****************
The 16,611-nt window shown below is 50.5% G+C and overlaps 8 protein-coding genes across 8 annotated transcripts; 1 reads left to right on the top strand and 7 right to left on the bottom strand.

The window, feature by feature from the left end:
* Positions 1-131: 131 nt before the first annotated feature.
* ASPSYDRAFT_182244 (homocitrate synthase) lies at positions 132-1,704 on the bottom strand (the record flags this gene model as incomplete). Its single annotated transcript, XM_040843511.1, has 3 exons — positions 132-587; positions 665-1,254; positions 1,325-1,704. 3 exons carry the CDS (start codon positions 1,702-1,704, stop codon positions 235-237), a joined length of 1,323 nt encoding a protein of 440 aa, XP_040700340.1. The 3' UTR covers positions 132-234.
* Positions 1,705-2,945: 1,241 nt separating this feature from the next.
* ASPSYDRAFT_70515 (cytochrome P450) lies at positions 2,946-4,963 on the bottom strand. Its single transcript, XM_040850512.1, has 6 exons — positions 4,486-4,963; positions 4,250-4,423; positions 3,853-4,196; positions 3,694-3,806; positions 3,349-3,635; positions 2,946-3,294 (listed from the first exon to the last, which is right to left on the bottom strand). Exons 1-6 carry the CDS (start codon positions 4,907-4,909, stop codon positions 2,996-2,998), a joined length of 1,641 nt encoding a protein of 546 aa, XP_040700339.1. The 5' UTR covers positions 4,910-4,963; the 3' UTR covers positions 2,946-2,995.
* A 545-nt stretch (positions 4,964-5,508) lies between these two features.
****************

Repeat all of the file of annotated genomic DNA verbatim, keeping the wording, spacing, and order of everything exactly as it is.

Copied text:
The 16,611-nt window shown below is 50.5% G+C and overlaps 8 protein-coding genes across 8 annotated transcripts; 1 reads left to right on the top strand and 7 right to left on the bottom strand.

The window, feature by feature from the left end:
* Positions 1-131: 131 nt before the first annotated feature.
* ASPSYDRAFT_182244 (homocitrate synthase) lies at positions 132-1,704 on the bottom strand (the record flags this gene model as incomplete). Its single annotated transcript, XM_040843511.1, has 3 exons — positions 132-587; positions 665-1,254; positions 1,325-1,704. 3 exons carry the CDS (start codon positions 1,702-1,704, stop codon positions 235-237), a joined length of 1,323 nt encoding a protein of 440 aa, XP_040700340.1. The 3' UTR covers positions 132-234.
* Positions 1,705-2,945: 1,241 nt separating this feature from the next.
* ASPSYDRAFT_70515 (cytochrome P450) lies at positions 2,946-4,963 on the bottom strand. Its single transcript, XM_040850512.1, has 6 exons — positions 4,486-4,963; positions 4,250-4,423; positions 3,853-4,196; positions 3,694-3,806; positions 3,349-3,635; positions 2,946-3,294 (listed from the first exon to the last, which is right to left on the bottom strand). Exons 1-6 carry the CDS (start codon positions 4,907-4,909, stop codon positions 2,996-2,998), a joined length of 1,641 nt encoding a protein of 546 aa, XP_040700339.1. The 5' UTR covers positions 4,910-4,963; the 3' UTR covers positions 2,946-2,995.
* A 545-nt stretch (positions 4,964-5,508) lies between these two features.